Hagedorn, Jessica Tarahata, 1949-....Alternative names
Jessica Tarahata Hagedorn was born in Manila in 1949. She moved to San Francisco in 1963, where she studied at the American Conservatory Theater. In 1978 she moved to New York, where she continues to work as a playwright, novelist, short story writer, poet and performance artists. She has won several Macdowell Colony Fellowships and the American Book Award in 1990 for her novel, "Dogeaters."
From the description of Jessica Tarahata Hagedorn papers, 1974-2006. (University of California, Berkeley). WorldCat record id: 170404865
Jessica Tarahata Hagedorn is a Filipino-American playwright, writer, poet, storyteller, musician, and multimedia performance artist.
Stephen Vincent founded the literary organization Momo's Press in June 1972. The press produced Shocks magazine, a critical periodical with a focus on poetry and poets of the San Francisco Bay Area and small press books featuring the work of new writers.
Richard J. Powell, John Spencer Bassett Professor at Duke University, received his Ph.D. from Yale University. His research and teaching interests lie in American art, African American art, and theories of race and representation in the African diaspora.
From the description of Jessica Tarahata Hagedorn correspondence with Stephen Vincent : and other material, circa 1974-1990. (University of California, Berkeley). WorldCat record id: 763497394
Jessica Tarahata Hagedorn was born in Manila, Philippines in 1949 and immigrated to the United States at the age of 14 to live in San Francisco with her family. Her mother's background is Scotch-Irish-French Filipino and her father is considered Filipino-Spanish, although his great grandmother was Chinese.
Hagedorn studied at the American Conservatory Theater and published her first book of poems in 1972 at the age of twenty. Hagedorn continued writing poetry including Dangerous Music and Danger and Beauty while she was the lead singer and songwriter for the performance rock group, The West Coast Gangster Choir (later simplified to The Gangster Choir). She is also the editor of Charlie Chan is Dead: An Anthology of Contemporary Asian-American Fiction and Charlie Chan is Dead 2: At Home in the World . She wrote the screenplay for the film Fresh Kill, directed by Shu Lea Cheang. She was also closely involved with the animated short series "Pink Palace" which explored issues that an adolescent Filipino girl might have to deal with after emigrating to the United States.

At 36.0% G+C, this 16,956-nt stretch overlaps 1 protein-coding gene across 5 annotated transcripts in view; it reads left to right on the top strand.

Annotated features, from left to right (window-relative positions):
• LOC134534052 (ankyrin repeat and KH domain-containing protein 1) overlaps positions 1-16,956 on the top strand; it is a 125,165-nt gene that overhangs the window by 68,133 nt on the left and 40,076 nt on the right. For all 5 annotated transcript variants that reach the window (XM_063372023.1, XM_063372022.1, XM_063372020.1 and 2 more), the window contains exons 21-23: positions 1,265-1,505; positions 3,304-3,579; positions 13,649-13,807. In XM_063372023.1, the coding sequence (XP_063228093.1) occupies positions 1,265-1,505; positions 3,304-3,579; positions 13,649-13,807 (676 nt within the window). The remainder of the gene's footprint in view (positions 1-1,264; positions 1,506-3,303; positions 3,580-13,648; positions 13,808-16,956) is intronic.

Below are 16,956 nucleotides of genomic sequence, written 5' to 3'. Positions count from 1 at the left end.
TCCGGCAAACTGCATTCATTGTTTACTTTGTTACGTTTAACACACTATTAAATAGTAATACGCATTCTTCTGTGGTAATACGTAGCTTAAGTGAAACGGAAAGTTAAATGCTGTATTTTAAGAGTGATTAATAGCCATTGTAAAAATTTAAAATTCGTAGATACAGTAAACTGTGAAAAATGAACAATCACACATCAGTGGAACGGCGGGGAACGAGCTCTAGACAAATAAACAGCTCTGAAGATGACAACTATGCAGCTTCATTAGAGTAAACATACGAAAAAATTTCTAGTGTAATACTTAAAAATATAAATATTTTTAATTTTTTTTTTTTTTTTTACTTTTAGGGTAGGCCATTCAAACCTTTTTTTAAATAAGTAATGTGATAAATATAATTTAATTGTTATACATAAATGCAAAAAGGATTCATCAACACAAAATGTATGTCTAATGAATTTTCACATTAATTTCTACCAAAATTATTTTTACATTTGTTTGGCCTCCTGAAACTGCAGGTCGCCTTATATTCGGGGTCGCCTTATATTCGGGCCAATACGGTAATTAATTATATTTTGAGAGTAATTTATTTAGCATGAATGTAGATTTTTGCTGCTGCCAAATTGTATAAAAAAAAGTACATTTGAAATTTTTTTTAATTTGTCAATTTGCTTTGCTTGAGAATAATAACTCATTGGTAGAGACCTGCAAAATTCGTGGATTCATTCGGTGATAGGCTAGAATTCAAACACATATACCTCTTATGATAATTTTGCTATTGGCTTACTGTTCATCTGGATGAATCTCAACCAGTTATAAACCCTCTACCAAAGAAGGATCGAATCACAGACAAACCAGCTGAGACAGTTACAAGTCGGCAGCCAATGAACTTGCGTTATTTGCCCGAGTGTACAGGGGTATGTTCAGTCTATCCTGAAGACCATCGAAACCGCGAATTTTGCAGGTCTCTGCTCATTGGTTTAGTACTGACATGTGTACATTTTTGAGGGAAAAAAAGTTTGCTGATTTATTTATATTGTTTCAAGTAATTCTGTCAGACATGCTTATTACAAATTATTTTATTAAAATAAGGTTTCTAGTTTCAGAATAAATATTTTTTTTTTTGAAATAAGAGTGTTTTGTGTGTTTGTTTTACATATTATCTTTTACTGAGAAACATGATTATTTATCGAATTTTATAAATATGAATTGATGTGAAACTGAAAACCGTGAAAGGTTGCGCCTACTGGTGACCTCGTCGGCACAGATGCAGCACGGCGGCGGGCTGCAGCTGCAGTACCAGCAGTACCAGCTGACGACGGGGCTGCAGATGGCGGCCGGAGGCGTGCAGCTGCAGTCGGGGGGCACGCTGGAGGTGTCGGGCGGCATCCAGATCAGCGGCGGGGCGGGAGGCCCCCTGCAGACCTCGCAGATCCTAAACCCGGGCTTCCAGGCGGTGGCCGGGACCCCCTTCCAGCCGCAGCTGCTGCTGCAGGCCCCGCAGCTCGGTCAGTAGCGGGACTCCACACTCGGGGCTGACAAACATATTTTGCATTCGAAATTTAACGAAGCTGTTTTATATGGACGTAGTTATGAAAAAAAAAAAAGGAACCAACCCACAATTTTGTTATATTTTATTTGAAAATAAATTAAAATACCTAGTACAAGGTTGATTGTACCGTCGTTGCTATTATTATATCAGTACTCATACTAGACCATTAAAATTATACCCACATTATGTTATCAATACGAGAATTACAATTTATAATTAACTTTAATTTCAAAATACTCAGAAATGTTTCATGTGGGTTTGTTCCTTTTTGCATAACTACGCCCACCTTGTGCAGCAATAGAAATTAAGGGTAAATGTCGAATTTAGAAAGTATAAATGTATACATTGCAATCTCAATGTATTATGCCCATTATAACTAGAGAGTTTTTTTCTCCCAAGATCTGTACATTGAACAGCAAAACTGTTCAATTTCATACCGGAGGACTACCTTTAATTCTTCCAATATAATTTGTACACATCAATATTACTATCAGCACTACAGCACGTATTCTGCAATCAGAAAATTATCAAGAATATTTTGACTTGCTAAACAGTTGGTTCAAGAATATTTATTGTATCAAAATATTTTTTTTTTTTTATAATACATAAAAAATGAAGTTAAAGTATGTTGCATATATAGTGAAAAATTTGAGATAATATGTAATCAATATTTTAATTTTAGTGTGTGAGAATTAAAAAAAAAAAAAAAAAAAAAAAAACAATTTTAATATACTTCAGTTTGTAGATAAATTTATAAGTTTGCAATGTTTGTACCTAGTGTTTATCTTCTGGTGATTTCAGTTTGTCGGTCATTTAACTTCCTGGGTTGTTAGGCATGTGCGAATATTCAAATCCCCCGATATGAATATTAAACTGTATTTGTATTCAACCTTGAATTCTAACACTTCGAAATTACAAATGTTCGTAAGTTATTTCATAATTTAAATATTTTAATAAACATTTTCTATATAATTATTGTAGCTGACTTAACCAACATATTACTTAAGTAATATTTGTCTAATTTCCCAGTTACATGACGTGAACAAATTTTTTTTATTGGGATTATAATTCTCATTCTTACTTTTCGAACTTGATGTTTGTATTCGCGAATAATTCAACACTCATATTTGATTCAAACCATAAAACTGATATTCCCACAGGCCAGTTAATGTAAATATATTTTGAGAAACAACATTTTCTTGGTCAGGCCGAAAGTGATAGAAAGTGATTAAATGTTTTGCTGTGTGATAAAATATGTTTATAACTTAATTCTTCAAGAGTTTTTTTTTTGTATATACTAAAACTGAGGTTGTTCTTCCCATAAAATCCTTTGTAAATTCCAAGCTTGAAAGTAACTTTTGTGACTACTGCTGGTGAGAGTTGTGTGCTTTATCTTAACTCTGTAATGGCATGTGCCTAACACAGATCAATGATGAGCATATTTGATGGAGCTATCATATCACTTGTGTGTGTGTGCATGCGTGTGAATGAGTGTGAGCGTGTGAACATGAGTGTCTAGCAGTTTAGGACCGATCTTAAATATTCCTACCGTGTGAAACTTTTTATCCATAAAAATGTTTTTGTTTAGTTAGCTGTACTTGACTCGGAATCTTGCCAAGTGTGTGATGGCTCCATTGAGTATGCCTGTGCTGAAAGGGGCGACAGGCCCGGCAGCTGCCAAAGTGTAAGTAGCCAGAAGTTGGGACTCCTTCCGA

Around 1978 Hagedorn moved to New York to build on her skills and experience as a novelist, playwright and musician. In 1988 Hagedorn returned to the Philippines to finish her first novel, Dogeaters, which after being published in 1990 received the American Book Award from the Before Columbus Foundation. Hagedorn currently lives in New York with her husband and two daughters and continues to write about her interest in issues surrounding the Filipino American's struggle to find a place between two cultures.
From the guide to the Jessica Tarahata Hagedorn papers, 1974-2006, (The Bancroft Library)
- American literature--Filipino American authors
- Authors and publishers
- American fiction--Filipino American authors
- Filipino American authors
- Filipino American artists
- Women authors
- Filipino Americans--Fiction
- Filipino American women authors
- American poetry--Filipino American authors
- Small presses
- African American artists
- Women poets
- Manila (Philippines) (as recorded)
- California--San Francisco (as recorded)